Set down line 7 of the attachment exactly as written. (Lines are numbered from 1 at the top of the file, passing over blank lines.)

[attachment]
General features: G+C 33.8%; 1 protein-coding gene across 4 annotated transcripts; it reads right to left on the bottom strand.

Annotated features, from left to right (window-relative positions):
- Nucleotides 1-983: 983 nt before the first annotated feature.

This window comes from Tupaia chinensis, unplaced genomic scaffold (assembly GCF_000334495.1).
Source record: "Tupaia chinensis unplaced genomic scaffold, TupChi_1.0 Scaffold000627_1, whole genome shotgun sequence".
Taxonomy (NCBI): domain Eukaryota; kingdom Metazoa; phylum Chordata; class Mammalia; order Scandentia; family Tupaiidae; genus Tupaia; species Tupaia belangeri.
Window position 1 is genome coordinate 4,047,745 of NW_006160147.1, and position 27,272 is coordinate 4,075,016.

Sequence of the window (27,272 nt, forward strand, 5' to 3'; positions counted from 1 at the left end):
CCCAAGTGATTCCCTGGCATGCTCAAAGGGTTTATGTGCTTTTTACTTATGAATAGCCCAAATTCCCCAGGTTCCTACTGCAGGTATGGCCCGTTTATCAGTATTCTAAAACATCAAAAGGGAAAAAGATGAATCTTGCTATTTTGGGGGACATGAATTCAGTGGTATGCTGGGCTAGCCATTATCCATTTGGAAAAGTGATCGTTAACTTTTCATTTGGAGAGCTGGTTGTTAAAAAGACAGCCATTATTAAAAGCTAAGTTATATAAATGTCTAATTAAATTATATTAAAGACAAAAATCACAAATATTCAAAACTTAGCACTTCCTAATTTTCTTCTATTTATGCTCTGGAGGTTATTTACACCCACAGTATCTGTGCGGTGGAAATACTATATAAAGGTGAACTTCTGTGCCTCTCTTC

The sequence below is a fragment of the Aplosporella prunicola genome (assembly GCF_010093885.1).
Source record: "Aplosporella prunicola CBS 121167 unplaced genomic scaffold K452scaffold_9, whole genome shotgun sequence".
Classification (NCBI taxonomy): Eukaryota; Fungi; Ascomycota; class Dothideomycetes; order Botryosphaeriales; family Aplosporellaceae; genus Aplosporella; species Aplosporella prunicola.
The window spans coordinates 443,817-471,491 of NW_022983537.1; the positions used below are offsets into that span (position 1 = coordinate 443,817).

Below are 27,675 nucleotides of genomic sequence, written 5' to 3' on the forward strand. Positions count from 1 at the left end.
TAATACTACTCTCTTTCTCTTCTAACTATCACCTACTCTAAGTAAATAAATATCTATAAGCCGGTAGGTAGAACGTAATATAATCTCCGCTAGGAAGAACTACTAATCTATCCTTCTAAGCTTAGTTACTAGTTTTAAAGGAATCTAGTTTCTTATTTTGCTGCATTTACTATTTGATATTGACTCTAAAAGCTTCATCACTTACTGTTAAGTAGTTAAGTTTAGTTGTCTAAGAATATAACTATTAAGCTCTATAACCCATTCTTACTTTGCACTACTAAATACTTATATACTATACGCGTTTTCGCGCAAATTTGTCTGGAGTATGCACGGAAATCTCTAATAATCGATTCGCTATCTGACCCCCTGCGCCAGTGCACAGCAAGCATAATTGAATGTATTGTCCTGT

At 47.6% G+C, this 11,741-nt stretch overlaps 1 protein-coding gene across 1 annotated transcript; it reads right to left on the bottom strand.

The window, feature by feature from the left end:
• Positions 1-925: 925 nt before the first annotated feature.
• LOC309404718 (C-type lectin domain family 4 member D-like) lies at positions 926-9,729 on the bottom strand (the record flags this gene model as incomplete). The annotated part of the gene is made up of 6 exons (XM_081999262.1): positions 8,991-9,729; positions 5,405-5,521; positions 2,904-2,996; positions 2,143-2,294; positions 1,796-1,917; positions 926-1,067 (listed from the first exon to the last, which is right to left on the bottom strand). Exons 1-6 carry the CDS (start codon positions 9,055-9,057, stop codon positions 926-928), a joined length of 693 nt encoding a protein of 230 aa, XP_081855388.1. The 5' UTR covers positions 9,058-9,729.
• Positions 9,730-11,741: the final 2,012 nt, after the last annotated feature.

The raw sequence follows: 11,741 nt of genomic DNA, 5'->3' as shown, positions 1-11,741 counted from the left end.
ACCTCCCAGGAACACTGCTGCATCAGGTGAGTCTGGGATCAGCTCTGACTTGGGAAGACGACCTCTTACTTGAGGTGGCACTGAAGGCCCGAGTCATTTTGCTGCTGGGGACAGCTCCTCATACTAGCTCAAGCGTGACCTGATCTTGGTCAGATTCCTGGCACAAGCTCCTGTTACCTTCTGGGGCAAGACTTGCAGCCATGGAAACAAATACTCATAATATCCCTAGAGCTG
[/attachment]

Window position 1 is genome coordinate 4,047,745 of NW_006160147.1, and position 27,272 is coordinate 4,075,016.